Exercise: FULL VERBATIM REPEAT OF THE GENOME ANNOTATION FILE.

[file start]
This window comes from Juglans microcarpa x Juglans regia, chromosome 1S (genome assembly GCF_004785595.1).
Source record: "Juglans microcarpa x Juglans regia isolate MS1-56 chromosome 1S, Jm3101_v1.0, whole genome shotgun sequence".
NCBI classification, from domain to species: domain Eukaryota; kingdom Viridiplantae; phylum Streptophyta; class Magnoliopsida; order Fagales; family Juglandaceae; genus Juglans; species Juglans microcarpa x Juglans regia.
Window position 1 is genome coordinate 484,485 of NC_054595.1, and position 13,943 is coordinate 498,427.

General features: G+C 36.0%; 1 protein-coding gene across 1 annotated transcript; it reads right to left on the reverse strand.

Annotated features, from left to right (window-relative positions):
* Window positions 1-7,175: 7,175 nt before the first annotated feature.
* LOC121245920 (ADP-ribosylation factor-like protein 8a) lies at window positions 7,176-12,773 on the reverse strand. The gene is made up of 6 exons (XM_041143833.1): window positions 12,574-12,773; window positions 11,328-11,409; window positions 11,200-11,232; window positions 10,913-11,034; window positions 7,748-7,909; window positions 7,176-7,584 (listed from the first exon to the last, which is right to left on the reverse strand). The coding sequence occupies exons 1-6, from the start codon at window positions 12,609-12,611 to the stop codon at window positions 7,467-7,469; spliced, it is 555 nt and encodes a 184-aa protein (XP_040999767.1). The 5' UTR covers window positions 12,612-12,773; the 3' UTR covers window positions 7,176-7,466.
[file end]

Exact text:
This window comes from Juglans microcarpa x Juglans regia, chromosome 1S (genome assembly GCF_004785595.1).
Source record: "Juglans microcarpa x Juglans regia isolate MS1-56 chromosome 1S, Jm3101_v1.0, whole genome shotgun sequence".
NCBI classification, from domain to species: domain Eukaryota; kingdom Viridiplantae; phylum Streptophyta; class Magnoliopsida; order Fagales; family Juglandaceae; genus Juglans; species Juglans microcarpa x Juglans regia.
Window position 1 is genome coordinate 484,485 of NC_054595.1, and position 13,943 is coordinate 498,427.

General features: G+C 36.0%; 1 protein-coding gene across 1 annotated transcript; it reads right to left on the reverse strand.

Annotated features, from left to right (window-relative positions):
* Window positions 1-7,175: 7,175 nt before the first annotated feature.
* LOC121245920 (ADP-ribosylation factor-like protein 8a) lies at window positions 7,176-12,773 on the reverse strand. The gene is made up of 6 exons (XM_041143833.1): window positions 12,574-12,773; window positions 11,328-11,409; window positions 11,200-11,232; window positions 10,913-11,034; window positions 7,748-7,909; window positions 7,176-7,584 (listed from the first exon to the last, which is right to left on the reverse strand). The coding sequence occupies exons 1-6, from the start codon at window positions 12,609-12,611 to the stop codon at window positions 7,467-7,469; spliced, it is 555 nt and encodes a 184-aa protein (XP_040999767.1). The 5' UTR covers window positions 12,612-12,773; the 3' UTR covers window positions 7,176-7,466.